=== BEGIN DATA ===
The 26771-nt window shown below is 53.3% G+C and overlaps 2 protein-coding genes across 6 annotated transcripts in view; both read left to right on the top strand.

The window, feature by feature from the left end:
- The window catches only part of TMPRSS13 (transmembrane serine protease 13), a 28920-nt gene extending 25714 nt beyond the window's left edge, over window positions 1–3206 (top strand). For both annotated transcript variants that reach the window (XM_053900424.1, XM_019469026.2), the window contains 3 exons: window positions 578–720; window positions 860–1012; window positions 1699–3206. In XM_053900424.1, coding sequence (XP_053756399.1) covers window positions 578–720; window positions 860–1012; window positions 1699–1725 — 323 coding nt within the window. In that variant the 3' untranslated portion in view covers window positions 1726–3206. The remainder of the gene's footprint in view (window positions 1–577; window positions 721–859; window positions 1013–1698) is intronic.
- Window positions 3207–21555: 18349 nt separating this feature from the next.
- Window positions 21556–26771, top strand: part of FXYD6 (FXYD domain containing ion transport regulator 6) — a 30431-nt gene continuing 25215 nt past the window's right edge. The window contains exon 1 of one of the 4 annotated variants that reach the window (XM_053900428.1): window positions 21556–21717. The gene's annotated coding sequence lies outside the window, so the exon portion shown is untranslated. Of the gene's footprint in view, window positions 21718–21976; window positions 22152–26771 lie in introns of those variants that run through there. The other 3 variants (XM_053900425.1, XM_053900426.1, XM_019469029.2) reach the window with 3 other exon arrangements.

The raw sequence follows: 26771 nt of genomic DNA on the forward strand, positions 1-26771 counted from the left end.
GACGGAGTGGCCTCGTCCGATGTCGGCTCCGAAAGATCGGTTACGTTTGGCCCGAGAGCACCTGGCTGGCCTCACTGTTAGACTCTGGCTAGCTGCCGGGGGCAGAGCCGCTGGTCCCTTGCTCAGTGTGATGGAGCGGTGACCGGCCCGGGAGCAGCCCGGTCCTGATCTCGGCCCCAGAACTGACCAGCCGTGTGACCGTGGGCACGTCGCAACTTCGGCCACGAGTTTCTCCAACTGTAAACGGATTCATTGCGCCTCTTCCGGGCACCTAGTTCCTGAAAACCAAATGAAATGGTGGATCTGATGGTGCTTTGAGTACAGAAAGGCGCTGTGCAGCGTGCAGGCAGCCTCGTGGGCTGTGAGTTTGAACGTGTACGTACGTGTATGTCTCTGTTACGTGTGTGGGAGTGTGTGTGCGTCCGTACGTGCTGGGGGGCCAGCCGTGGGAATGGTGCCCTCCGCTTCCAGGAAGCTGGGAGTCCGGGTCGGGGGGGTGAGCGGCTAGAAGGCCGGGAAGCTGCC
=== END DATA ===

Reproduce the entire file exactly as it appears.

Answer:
The 26771-nt window shown below is 53.3% G+C and overlaps 2 protein-coding genes across 6 annotated transcripts in view; both read left to right on the top strand.

The window, feature by feature from the left end:
- The window catches only part of TMPRSS13 (transmembrane serine protease 13), a 28920-nt gene extending 25714 nt beyond the window's left edge, over window positions 1–3206 (top strand). For both annotated transcript variants that reach the window (XM_053900424.1, XM_019469026.2), the window contains 3 exons: window positions 578–720; window positions 860–1012; window positions 1699–3206. In XM_053900424.1, coding sequence (XP_053756399.1) covers window positions 578–720; window positions 860–1012; window positions 1699–1725 — 323 coding nt within the window. In that variant the 3' untranslated portion in view covers window positions 1726–3206. The remainder of the gene's footprint in view (window positions 1–577; window positions 721–859; window positions 1013–1698) is intronic.
- Window positions 3207–21555: 18349 nt separating this feature from the next.
- Window positions 21556–26771, top strand: part of FXYD6 (FXYD domain containing ion transport regulator 6) — a 30431-nt gene continuing 25215 nt past the window's right edge. The window contains exon 1 of one of the 4 annotated variants that reach the window (XM_053900428.1): window positions 21556–21717. The gene's annotated coding sequence lies outside the window, so the exon portion shown is untranslated. Of the gene's footprint in view, window positions 21718–21976; window positions 22152–26771 lie in introns of those variants that run through there. The other 3 variants (XM_053900425.1, XM_053900426.1, XM_019469029.2) reach the window with 3 other exon arrangements.

The raw sequence follows: 26771 nt of genomic DNA on the forward strand, positions 1-26771 counted from the left end.
GACGGAGTGGCCTCGTCCGATGTCGGCTCCGAAAGATCGGTTACGTTTGGCCCGAGAGCACCTGGCTGGCCTCACTGTTAGACTCTGGCTAGCTGCCGGGGGCAGAGCCGCTGGTCCCTTGCTCAGTGTGATGGAGCGGTGACCGGCCCGGGAGCAGCCCGGTCCTGATCTCGGCCCCAGAACTGACCAGCCGTGTGACCGTGGGCACGTCGCAACTTCGGCCACGAGTTTCTCCAACTGTAAACGGATTCATTGCGCCTCTTCCGGGCACCTAGTTCCTGAAAACCAAATGAAATGGTGGATCTGATGGTGCTTTGAGTACAGAAAGGCGCTGTGCAGCGTGCAGGCAGCCTCGTGGGCTGTGAGTTTGAACGTGTACGTACGTGTATGTCTCTGTTACGTGTGTGGGAGTGTGTGTGCGTCCGTACGTGCTGGGGGGCCAGCCGTGGGAATGGTGCCCTCCGCTTCCAGGAAGCTGGGAGTCCGGGTCGGGGGGGTGAGCGGCTAGAAGGCCGGGAAGCTGCC